True artistry is an evolving journey—one in which the artist is constantly striving to expand the edges of creativity and probing the depths for inspiration. When Denver-based singer/songwriter Amberly Chalberg released her debut EP There Will Come a Day several years ago, she was already drawing from deep wells of emotion that even seasoned artists often fail to reach. With the release of Hi-Line, her first full-length album, Amberly takes a quantum leap forward, showing both a passion to push her own creative boundaries and an expressiveness that is only forged in the fires of life.
Born and raised in Montana, musical from an early age, Amberly grew up playing piano and singing in school choirs—but as so often happens, those pastimes fell by the wayside as she made her way into adulthood. It wasn’t until after getting married and moving to Denver, Colorado that Amberly felt the tug to return to her musical roots. Not having room in their home for a piano, her husband Kit bought her an Emmylou Harris Gibson L-200 guitar, and she began learning to play it. "If it weren't for that guitar, I would've never played a chord, let alone written a song," she says.
When Amberly's father was diagnosed with colon cancer in 2013, she felt a fresh sense of urgency to record some of the songs she had written as a way to lift his spirits. Her first EP, There Will Come a Day, was the end result.
"A lot of the songs [on that EP] were about [my Dad], and about our family and about my childhood and growing up in Montana,” says Amberly. “I wanted him to be able to hear these songs."
Wanting to build on the momentum and success of her first release, Amberly set out to expand her musical palette for her next project, both by covering new lyrical territory and exploring more unwashed sounds. To help on the project, she looked to Americana artist and producer Todd Adelman, who recorded and produced the album at his studio, Mountain House Studio in Nederland, CO. For musical talent, she tapped bassist Taras Prodaniuk and drummer Jim Christie (the rhythm section for Merle Haggard and Lucinda Williams); rounded out the band with guitarist Eben Grace (89s) and long-time collaborator guitarist Joe Mazza (John Common, 89s); and invited talented friends like vocalists Andy Palmer and Jessica DeNicola to help on some of the tracks. To ensure a raw, authentic tone, the entire album was recorded live to tape on all-analog gear. “In my wildest dreams, I couldn't have imagined a better group of people to be partners in this art, nor a better place to create it. Mountain House is magic,” she says.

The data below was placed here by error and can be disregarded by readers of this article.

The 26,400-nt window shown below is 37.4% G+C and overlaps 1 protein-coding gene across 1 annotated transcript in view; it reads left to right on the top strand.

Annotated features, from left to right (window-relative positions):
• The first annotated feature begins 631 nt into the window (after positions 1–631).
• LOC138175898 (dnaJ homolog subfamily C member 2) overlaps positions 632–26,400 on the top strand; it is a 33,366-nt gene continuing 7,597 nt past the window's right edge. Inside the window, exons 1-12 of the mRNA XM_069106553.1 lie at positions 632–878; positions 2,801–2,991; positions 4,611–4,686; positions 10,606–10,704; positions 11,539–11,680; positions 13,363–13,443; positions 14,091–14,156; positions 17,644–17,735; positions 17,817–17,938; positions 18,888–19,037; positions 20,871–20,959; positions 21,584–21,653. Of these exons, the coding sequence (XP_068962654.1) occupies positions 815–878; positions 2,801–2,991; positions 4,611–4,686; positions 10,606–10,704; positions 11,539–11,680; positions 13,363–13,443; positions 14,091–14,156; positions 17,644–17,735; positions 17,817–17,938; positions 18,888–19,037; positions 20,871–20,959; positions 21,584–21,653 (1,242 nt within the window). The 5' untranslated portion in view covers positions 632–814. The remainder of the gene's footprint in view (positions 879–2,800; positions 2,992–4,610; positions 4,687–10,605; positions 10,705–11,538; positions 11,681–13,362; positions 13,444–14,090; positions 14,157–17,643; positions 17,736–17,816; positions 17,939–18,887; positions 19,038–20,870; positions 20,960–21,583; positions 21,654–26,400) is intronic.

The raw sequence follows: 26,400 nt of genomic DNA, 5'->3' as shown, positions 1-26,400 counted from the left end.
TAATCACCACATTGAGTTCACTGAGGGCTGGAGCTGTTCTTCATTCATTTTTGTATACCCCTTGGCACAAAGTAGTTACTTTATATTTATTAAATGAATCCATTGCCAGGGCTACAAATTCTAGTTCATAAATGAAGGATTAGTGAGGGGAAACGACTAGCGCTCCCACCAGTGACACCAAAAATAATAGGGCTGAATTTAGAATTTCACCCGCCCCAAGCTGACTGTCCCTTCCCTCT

The end result, Hi-Line, expands Amberly’s sound from indie folk decidedly into alt-country territory, certain to appeal to fans of Bonnie Raitt, Brandi Carlile, Sturgill Simpson, Jason Isbell, and others. Deriving its name from the region of Montana where Amberly grew up, the album presents a fuller, grittier sound than its predecessor, with raw, honest lyrics to match. Riding effortlessly over the top of the music, we hear Amberly’s unmistakable voice with a fresh sense of confidence, passion and range—a key mark of an artist coming into her own.
“The album is a collection of stories about relationships,” she says, “whether taking them for granted, speaking the hard truth, or apologizing when we’re wrong. Hi-Line is a reminder that our decisions have consequences.”
A few months prior to Hi-Line’s release, the project took on a new meaning when Amberly’s father passed away after his five-and-a-half year battle with cancer. “He was able to hear the final mixes, but he never got to see the album art or hear the finished product,” says Amberly. “It’s a long story, but the cover art of the white horse is symbolic of my Dad. I know in my heart that he would have loved telling friends and strangers alike, for years to come, that the album was dedicated to him.”
Home and family were the breeding ground for Amberly Chalberg’s musical roots, and her father’s journey inspired her to find her voice. With Hi-Line, we have the clearest picture yet of who Amberly is as an artist and how she continues to evolve.
And the best is yet to come.